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Achieving connected care

connected care
Eddie Ginja, head of public sector at KCOM

As children born today can expect to live into their nineties, enjoying a quality of life unimaginable to previous generations, advances in medical science have slashed child mortality, cured previously untreatable illnesses and effectively managed chronic conditions.

However, such success comes at a price. Longer lifespans and increasing healthcare expectations are placing the NHS’ finite resources under great pressure. If we fail to find a more efficient, affordable way to service the country’s ageing population, that strain will only build and continue to impact the quality of care patients receive.

One of the biggest challenges facing the NHS is how to manage long-term conditions, especially those associated with an ageing population, without increasing the strain on already overstretched hospitals, doctors’ surgeries and social care facilities. Technology is key to providing this access, and also for helping people to get advice on managing their conditions and lifestyle.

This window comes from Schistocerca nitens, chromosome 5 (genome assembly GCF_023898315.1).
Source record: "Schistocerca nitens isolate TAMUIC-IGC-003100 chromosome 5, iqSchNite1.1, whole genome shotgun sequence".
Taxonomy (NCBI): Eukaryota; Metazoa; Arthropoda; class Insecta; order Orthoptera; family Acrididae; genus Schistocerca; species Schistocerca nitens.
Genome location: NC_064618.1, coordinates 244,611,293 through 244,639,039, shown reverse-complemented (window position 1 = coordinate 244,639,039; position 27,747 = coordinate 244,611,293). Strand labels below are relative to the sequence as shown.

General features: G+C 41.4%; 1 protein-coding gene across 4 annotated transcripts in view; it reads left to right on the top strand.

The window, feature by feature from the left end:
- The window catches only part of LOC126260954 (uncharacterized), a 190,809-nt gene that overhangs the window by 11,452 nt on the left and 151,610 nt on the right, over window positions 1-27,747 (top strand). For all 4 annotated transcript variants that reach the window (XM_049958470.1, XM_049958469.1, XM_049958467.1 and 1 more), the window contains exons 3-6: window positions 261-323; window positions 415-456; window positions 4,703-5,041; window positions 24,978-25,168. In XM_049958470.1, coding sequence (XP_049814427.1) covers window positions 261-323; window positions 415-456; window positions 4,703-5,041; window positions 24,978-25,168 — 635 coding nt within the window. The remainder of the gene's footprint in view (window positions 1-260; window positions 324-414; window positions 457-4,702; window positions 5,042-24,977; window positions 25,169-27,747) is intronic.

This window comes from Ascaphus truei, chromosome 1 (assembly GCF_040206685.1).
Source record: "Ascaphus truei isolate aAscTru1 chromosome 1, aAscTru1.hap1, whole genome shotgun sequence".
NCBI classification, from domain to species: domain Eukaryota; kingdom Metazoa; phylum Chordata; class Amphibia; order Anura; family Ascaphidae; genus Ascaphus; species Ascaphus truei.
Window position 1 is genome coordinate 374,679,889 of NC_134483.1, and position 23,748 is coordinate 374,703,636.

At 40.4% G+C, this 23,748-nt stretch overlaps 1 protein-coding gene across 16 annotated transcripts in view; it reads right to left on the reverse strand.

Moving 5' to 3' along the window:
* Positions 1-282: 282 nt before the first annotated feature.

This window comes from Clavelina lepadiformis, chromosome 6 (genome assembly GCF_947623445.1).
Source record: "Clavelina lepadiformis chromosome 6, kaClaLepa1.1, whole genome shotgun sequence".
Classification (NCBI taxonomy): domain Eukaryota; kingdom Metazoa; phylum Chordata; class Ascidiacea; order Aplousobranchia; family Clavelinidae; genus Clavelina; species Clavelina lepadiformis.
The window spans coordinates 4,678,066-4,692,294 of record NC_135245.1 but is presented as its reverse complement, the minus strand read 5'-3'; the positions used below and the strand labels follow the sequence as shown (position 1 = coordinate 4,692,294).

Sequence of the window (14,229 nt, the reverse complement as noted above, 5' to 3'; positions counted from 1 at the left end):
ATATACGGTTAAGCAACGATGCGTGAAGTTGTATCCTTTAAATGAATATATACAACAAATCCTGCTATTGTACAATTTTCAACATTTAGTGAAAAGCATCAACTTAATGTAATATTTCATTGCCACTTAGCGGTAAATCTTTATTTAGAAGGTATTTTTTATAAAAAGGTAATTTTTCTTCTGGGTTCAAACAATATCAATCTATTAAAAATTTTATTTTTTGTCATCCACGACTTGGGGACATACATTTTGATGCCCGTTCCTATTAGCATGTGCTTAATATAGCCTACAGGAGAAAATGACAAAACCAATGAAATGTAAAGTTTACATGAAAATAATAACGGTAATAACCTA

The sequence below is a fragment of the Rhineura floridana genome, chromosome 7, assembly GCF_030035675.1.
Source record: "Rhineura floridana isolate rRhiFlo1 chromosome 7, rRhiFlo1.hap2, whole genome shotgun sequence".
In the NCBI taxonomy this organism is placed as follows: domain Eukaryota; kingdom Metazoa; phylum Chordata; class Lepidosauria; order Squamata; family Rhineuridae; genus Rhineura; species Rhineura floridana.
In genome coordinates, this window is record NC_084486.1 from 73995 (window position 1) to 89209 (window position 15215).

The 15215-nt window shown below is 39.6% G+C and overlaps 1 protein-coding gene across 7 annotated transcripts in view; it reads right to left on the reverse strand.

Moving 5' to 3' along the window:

The government has committed almost £500bn (US$650bn) to transform technology in the NHS with the aim of improving patient care and reducing workloads on staff – a recognition of the important role technology will play in the future of the health service. Moreover, the announcement in September of a £200mn (US$260mn) fund to improve IT systems across the NHS is also welcome news, as it recognises that existing systems are complex, unwieldy and fail to provide adequate communication between different stakeholders such as GPs, social care, pharmacies and community care.

Important groundwork has already been done to deliver a connected health service. One of the key steps taken by the UK government to address healthcare challenges in recent years is the move to a ‘Cloud First’ policy of new technology procurement. The aspiration to create a truly digital NHS is becoming a reality, as the health service reaches its deadline to become paperless by the end of the year.

Meanwhile, the NHS Apps Library provides dozens of health-related apps, including the all-encompassing NHS App which is due to be rolled out to GP practices by the end of the year and will connect patients to digital health services on their mobile or tablet.